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Divorce & Co-Owning Property with Your Ex

It is not uncommon for married couples to own property together. Often, the family home is your largest asset. Many couples end up selling shared property and splitting the proceeds as part of their property division agreement. However, this is not always the case, and you may find yourself still co-owning property with your ex post-divorce.

There are several reasons why a couple may continue to own property together post-divorce. Co-owning property after divorcing is especially common when a couple has children and one spouse remains in the family home with the children. Another common scenario is that one person wants to keep the house but can't afford to buy the other person out. When this happens, they may both agree to continue co-owning the house while one spouse takes over responsibility for the mortgage payments.

When Is the Best Time to Sell Our Property?

Deciding when to sell a co-owned property can be tricky. Every case will be different, and it will depend on several factors, including your divorce settlement, the housing market, and your financial needs. Some people decide to hang on to property after a divorce because they don't want to take a loss on their investment. If the housing market is weak at the time of the divorce, it often makes more sense for a couple to hold onto the property for a few years.

There are also several risks associated with co-owning property after a divorce. Keep reading to learn what these risks are.

Risk of Forced Sale

If you co-own a home with your ex and they fall on hard times, your home could be subject to a forced sale. This can happen when someone is sued by their creditors or when they file for bankruptcy. Because they still share ownership of the home with you, the house could be seized and sold as a means to pay back creditors. If you are concerned about your ex's ability to remain financially stable, you might want to rethink co-ownership with them.

The Mortgage Will Show Up on Both of Your Credit Reports

Another risk that it is important to be aware of is that your co-owned property's mortgage will show up on both of your credit reports. Before agreeing to co-own property after a divorce, the impact it may have on your credit should be taken into consideration, especially if you are not the one responsible for making mortgage payments. Should your former spouse make late payments or miss payments, it can negatively affect your credit score.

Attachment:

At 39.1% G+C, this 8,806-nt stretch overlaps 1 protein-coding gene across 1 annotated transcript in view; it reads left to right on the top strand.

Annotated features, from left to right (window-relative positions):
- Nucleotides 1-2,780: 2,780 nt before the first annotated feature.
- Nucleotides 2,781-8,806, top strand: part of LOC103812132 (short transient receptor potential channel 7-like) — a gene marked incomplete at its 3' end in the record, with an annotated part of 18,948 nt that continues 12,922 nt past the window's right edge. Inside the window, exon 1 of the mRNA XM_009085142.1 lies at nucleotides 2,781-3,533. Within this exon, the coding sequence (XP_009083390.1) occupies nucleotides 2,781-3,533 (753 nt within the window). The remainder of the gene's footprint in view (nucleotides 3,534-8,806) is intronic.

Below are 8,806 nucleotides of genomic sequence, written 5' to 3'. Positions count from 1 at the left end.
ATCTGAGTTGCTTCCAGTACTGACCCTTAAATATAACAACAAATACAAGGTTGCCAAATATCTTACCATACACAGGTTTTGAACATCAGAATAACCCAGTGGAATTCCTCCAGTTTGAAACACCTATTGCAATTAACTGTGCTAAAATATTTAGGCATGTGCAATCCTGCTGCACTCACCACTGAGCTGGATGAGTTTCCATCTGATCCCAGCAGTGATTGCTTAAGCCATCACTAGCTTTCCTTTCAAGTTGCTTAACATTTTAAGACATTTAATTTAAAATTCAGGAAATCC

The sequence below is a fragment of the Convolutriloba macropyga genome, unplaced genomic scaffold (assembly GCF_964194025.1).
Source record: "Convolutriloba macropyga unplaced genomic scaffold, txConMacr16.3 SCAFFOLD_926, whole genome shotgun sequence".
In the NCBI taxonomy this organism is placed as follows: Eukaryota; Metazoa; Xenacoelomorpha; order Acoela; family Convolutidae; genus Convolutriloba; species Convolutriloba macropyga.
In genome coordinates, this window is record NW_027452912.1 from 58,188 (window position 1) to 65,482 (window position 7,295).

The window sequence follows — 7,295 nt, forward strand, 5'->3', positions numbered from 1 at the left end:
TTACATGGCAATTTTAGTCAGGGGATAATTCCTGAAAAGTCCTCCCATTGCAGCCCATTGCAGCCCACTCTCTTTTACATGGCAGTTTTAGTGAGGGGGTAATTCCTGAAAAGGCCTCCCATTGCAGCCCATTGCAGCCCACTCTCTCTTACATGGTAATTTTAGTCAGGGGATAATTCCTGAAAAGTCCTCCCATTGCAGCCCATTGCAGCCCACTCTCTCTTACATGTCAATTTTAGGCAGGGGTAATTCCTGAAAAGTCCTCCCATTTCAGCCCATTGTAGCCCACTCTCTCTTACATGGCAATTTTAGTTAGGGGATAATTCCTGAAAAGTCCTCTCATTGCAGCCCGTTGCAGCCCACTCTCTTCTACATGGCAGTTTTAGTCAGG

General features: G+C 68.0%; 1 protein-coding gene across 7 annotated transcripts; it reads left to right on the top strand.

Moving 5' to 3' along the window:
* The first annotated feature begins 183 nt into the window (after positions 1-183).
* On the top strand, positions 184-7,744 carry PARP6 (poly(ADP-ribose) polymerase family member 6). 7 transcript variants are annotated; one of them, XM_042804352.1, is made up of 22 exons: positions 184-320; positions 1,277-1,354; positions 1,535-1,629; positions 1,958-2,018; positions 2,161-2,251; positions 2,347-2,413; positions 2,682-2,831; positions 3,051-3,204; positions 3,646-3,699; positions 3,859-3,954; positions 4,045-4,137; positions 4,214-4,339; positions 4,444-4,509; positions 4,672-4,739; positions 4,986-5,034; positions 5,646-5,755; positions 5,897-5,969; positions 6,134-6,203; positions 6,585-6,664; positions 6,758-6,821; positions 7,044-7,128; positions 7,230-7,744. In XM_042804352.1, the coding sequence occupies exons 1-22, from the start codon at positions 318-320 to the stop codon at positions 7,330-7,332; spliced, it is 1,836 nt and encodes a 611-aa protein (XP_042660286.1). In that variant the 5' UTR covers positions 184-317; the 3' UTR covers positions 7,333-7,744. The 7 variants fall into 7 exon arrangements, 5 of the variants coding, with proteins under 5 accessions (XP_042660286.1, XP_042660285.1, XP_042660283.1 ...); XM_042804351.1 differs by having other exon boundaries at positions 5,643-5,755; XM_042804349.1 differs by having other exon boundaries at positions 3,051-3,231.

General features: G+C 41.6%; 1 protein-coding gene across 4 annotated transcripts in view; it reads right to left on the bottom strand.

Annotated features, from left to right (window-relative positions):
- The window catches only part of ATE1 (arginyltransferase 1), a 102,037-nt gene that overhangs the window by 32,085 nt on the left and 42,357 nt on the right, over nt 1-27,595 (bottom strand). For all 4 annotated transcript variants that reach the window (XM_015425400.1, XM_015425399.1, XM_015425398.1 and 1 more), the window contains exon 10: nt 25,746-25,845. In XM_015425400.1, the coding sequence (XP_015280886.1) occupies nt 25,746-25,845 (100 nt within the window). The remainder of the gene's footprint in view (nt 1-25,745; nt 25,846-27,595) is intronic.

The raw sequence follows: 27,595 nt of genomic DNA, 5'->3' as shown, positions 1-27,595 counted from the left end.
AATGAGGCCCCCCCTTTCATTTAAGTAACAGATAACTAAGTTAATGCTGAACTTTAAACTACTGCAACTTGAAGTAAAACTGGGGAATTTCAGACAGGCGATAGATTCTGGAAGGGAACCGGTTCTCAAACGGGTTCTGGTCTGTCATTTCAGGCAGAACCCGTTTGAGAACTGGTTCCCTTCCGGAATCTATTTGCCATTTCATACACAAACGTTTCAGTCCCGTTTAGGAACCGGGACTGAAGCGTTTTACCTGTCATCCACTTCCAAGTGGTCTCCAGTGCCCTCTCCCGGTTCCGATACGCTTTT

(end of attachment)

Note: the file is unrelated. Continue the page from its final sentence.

You Will Have to Work Together to Ensure Expenses Are Covered

After a divorce, working together with your ex may be the last thing you want to do. However, if you still co-own a home with them, you will have to remain in touch, and you will have to work collaboratively to ensure that the house is maintained and all expenses are covered. You will also have to work together when it comes time to sell the house. Before deciding whether you will continue to own property jointly, you should seriously consider how emotionally and mentally prepared you are to maintain a working relationship with your former spouse.

One or Both of You May Change Your Mind

What seems like a good idea initially may not seem so great a year or two down the road. You may have been fine with co-owning property with your ex at first, but over time you or they may decide that you no longer want to be tied to the property. Additionally, over time, people's financial lives can change, and you may find yourself in a situation where you or your spouse needs to sell the house while the other doesn't want to.

These situations can create conflict and can be difficult to resolve. While your divorce settlement may stipulate when and under what conditions the property can be sold, this does not always mean that the process will go smoothly.

If you and your spouse own a home or other property together and you are going through a divorce, you should speak with your attorney about how that shared property will be handled. A skilled attorney can use their knowledge and experience to help you make the right decision for you and your family.

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